Sunday, January 27, 2013
Music Sunday: The 1968 Edition
I've been reading a lot about 1968 the past couple of days, so I thought it would be interesting to see what was going on in music that year.
The first thing that jumped out at me about the year was that 1968 was when The Beatles recorded their double album, "The Beatles", known nearly universally as "The White Album". The recording sessions for the album when on from May 30 to October 4, and the record was released on November 22.
The first song on the first side of the album (remember when there were "albums" and they had "sides"?) was "Back in the U.S.S.R.", and it was predictably controversial, with some right-wing political groups, including the John Birch Society, insisting that the song was the band's way of declaring that they were in sympathy with Communism. What is so funny about that was that the U.S.S.R.'s official position was that The Beatles were "the belch of Western culture", and as late as 1980, Paul McCartney was refused permission to perform there.
While The Beatles were, by that time, not a new group and yet still had some time to go before they broke up, the other notable thing I found about 1968 were the comings and goings of bands.
Led Zeppelin performed together in front of an audience for the first time On September 7, albeit under the name The New Yardbirds. That performance was at a teen club in Gladsaxe, Denmark. Later on, on October 25, they played their first show under the name Led Zeppelin, at the University of Surrey.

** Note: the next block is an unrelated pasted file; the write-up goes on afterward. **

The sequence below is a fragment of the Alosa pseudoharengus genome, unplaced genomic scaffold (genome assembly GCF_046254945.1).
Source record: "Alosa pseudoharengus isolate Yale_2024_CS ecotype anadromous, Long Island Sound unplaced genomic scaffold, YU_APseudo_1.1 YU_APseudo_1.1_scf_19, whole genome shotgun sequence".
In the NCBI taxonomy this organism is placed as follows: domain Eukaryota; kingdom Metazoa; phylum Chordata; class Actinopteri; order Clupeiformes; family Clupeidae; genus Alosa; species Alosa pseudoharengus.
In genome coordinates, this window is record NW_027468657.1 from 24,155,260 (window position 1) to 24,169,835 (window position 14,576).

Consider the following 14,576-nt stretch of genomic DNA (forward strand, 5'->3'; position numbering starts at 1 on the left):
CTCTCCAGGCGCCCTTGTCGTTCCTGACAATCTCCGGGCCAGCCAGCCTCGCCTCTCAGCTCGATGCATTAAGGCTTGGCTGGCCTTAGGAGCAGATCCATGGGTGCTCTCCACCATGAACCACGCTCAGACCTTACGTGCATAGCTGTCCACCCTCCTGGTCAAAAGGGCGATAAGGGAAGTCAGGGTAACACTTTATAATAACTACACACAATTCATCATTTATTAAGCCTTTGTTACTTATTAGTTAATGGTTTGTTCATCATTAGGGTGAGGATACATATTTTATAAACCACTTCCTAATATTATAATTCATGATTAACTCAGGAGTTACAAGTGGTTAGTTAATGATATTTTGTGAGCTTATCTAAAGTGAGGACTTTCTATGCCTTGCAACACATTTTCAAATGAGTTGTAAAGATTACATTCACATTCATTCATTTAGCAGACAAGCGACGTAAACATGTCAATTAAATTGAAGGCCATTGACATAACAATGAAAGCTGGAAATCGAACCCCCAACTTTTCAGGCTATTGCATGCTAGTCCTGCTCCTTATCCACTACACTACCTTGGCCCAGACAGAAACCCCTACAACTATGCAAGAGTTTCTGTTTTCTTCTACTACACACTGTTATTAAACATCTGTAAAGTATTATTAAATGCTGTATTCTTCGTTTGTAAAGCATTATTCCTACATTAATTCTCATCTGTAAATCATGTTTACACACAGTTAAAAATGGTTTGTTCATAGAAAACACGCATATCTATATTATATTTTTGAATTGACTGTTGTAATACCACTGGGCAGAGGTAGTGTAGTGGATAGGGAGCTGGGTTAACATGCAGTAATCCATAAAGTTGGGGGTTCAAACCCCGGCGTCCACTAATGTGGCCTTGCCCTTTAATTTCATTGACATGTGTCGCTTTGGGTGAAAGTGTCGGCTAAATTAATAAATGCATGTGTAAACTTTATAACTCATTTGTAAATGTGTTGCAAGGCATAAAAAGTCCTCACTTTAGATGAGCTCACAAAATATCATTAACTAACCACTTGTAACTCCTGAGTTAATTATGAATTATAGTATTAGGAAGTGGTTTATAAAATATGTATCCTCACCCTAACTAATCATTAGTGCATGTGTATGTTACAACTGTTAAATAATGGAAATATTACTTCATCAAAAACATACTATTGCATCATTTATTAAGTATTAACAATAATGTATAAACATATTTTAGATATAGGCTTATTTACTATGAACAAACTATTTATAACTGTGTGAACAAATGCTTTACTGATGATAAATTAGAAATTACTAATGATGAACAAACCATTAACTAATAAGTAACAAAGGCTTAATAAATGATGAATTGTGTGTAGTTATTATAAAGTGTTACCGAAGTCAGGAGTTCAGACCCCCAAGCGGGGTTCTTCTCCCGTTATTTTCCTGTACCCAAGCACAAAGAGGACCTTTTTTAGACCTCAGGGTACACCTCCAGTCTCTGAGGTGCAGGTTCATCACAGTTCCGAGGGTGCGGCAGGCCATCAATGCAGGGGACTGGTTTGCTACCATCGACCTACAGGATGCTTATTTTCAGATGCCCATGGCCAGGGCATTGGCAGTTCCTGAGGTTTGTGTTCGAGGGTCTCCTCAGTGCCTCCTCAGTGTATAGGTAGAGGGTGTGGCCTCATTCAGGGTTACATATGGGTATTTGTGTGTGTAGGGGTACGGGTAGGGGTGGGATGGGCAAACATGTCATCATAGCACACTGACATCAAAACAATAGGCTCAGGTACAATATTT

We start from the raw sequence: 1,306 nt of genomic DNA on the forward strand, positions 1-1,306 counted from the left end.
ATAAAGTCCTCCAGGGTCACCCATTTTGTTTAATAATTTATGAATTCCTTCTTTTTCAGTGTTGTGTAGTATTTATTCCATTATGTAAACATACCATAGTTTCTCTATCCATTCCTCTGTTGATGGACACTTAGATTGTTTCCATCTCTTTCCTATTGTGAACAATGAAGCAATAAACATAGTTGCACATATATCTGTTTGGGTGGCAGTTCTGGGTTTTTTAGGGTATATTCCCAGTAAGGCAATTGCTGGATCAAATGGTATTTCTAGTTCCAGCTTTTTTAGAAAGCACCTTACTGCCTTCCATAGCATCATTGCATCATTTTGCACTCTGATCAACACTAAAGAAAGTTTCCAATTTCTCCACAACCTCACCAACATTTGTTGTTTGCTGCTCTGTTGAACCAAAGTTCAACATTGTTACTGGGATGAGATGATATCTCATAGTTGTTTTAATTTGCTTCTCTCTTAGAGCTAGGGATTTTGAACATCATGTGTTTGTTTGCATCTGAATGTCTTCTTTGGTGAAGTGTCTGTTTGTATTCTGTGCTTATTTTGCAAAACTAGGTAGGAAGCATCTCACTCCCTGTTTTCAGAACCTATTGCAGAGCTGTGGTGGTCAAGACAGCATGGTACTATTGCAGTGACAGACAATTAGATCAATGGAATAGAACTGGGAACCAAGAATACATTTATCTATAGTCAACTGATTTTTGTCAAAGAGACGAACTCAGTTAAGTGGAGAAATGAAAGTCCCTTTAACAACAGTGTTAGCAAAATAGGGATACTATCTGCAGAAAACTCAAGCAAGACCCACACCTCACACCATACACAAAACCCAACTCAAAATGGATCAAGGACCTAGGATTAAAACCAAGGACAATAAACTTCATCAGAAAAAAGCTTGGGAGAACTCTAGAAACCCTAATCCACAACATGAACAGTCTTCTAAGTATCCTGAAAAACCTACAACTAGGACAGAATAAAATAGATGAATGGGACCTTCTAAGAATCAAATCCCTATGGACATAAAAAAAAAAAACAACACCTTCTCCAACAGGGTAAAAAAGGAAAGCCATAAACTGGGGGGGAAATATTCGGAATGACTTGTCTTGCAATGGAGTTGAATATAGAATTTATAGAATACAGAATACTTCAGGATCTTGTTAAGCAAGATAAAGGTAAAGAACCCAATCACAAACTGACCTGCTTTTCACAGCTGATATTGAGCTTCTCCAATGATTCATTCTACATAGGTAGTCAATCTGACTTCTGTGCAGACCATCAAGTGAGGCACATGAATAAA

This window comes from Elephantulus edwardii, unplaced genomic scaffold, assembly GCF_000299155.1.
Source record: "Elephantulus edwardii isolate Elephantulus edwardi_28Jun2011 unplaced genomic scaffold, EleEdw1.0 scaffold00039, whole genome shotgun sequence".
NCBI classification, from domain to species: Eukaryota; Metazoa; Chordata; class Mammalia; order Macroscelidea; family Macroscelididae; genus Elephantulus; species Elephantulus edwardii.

Zeppelin also recorded their first album in 1968, and it was released early in 1969. One of the songs on that album was "Dazed and Confused", here in a live performance at Royal Albert Hall in 1970, with bonus Jimmy Page playing electric guitar with a bow, which is just always amazes me:
Another band that had their first performance in 1968, on August 4, was Yes. I have to admit to not being a huge Yes fan, but there are some of the band's songs that I do like. The first one I recall being aware of was "Roundabout", from 1971. Here is a live performance of the song from 1973:
But there were bands who also turned in their final performances in 1968.
The Buffalo Springfield, for example, performed together for the final time in Long Beach, California, on May 5. The band had formed in 1966, and while it had a short run, it was hugely influential as one of the first North American bands to hit it big in the United States in the wake of the British Invasion. Probably the band's best-known song is "For What it's Worth", written by Stephen Stills, recorded in 1966 and released in early 1967. Here is a television performance of the song from 1967, with bonus Neil Young acting silly:
That Long Beach performance in 1968 was not, in reality, The Buffalo Springfield's final final show. In 2011, the band reunited for six concerts, beginning with a June 1 show in Oakland, California.
Later on in the year Cream, often cited as the first rock supergroup, played its farewell show at Royal Albert Hall, in London. They, too, reunited, however, for their induction into the Rock and Roll Hall of Fame in 1993 and again in 2005. Like the Buffalo Springfield, Cream only lasted for two years, from 1966 to 1968.
I think my favorite song from Cream is "Tales of Brave Ulysses", from the band's second album, "Disraeli Gears". I always love it when classical literature finds its way into rock music, so that's probably why I like this so much. This performance of the song comes from The Smothers Brothers Show on May 17, 1968: